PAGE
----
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Gordon and Mary Hayward's Vermont Farmhouse | The Gardener's House

Vermont Marble & Granite: Custom-cut, Vermont-quarried marble and granite, plus limestone, slate, and soapstone. 1565 Main St., Castleton, VT. 802-468-8800;

Vermont Soapstone Company: Custom-made sinks and other home accents since 1856. 248 Stoughton Pond Road, Perkinsville, VT. 802-263-5404;


For more on Gordon and Mary Hayward’s landscape design and services, visit:

Ian Aldrich


Ian Aldrich


Senior editor of Yankee Magazine: Ian, a native New Englander who has worked and freelanced for Yankee for the past decade, writes feature stories, home pieces, and helps manage the magazine's up-front section, First Light. His stories have ranged from exploring the community impact from a church poisoning in a small town in northern Maine to dissecting the difficulties facing Nantucket around its problems with erosion. In addition to his connection to Yankee, Ian worked as a senior editor of Cincinnati Magazine for several years.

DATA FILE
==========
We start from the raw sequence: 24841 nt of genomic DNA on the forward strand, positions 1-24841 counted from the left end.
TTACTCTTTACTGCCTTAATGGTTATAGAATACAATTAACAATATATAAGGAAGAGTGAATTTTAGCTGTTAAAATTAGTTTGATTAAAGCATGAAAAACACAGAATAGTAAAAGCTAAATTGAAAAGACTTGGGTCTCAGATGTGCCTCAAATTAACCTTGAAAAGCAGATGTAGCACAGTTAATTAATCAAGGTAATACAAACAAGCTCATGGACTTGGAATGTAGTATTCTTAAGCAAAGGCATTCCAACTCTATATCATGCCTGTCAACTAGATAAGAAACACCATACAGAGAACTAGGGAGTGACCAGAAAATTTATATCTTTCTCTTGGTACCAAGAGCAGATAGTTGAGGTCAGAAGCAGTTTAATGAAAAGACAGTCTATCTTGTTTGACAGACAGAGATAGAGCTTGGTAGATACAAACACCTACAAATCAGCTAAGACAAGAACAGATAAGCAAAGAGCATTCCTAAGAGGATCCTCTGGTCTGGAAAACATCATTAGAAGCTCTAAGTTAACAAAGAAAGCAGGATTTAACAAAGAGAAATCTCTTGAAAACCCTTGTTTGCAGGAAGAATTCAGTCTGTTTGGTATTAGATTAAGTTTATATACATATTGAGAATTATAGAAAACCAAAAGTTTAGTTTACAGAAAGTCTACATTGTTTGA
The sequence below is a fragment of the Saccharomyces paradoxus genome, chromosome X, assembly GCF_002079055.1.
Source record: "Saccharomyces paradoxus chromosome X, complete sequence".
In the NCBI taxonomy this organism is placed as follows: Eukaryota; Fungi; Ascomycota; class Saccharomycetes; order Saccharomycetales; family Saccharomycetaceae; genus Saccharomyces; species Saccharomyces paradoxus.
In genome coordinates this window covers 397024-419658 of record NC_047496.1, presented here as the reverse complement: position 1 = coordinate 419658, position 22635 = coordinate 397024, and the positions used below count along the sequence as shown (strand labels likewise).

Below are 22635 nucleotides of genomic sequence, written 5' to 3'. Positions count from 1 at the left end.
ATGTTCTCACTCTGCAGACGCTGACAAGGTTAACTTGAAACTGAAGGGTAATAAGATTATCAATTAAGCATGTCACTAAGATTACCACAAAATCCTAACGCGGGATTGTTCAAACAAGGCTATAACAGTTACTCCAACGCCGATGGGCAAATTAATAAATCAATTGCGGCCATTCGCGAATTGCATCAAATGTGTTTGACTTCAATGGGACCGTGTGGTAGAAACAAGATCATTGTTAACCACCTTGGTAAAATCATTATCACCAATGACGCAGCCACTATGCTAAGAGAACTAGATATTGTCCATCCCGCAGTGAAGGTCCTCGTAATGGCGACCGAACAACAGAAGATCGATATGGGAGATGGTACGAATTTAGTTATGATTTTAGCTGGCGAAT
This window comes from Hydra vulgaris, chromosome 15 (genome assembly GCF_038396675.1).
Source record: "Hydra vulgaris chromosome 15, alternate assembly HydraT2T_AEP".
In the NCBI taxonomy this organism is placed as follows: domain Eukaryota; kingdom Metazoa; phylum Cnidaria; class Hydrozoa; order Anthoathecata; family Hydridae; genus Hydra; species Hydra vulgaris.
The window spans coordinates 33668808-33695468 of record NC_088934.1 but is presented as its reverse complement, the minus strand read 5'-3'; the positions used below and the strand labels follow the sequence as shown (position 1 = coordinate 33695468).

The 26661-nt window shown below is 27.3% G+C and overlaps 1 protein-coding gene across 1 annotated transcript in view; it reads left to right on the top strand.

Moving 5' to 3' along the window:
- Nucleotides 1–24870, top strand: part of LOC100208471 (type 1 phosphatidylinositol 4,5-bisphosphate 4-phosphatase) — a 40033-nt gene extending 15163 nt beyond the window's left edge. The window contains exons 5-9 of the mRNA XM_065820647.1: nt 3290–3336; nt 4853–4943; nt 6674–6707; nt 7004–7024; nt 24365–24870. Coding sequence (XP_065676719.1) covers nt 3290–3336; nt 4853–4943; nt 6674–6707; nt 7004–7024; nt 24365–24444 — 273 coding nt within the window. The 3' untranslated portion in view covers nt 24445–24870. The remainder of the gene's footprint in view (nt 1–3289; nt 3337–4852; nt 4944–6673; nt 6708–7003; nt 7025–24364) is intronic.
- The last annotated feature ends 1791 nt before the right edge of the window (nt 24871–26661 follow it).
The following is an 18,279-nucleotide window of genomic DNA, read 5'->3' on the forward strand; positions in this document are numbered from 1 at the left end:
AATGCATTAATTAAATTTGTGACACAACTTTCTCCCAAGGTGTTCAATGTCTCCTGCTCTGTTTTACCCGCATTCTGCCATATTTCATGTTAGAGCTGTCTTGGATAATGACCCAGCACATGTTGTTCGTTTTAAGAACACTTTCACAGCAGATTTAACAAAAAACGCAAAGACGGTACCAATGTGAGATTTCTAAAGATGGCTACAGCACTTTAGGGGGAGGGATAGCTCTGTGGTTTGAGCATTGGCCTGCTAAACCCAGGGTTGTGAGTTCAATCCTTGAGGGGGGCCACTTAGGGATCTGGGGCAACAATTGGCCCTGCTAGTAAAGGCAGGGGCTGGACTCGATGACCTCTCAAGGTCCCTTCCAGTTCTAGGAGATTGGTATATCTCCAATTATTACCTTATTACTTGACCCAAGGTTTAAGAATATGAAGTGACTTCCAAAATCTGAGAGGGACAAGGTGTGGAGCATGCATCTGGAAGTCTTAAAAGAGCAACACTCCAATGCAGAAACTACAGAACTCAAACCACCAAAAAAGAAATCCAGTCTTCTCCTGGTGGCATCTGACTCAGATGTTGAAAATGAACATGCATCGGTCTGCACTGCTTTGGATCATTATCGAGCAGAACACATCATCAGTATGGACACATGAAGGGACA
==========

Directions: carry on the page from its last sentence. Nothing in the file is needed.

Updated Wednesday, March 12th, 2014

3 Responses to Gordon and Mary Hayward’s Vermont Farmhouse | The Gardener’s House

  1. Peggy Farabaugh April 2, 2014 at 2:44 pm #

    Thank you Ian for an inspiring article about Gordon and Mary’s beautiful home. Last year we were lucky enough to persuade Gordon to design the landscaping for a 200+ year old farmhouse we converted to a showcase for Vermont made furniture and home decor. He did an incredible job and we can hardly wait for everything to come into bloom for the first time. One thing readers might want to note is that traditional stonework is often a signature part of Gordon’s garden designs. He recommended Torben Larsen of Windham Growers in Putney, VT to do our stonework and it’s remarkable.

  2. Amy Skrzek November 16, 2014 at 9:47 pm #

    Great job with the house and land/garden. However, not all homes in New England are “Capes” The one in the pictures provided (Where Gordon and his wife live) was built in the late 18th cen and from the looks of it is built in the Georgian Style. Their previous home was built in the 1850’s, I would venture a guess that it was Greek(?). The term “Cape” for a house was created post WWII for the smaller homes being built that resembled those found in New England especially the Cape which were built (mainly) in the Georgian Style and were shingle cladded (obviously not all of them…) SO, it was annoying that all three or four homes were referred to as Capes; it does little for the imagination when all I can think of is a post-WWII “Cape” in suburbia…

  3. Deborah Pyle November 17, 2014 at 5:23 am #

    So awesome! Perfect place to live!!!!!!!!!!!!!

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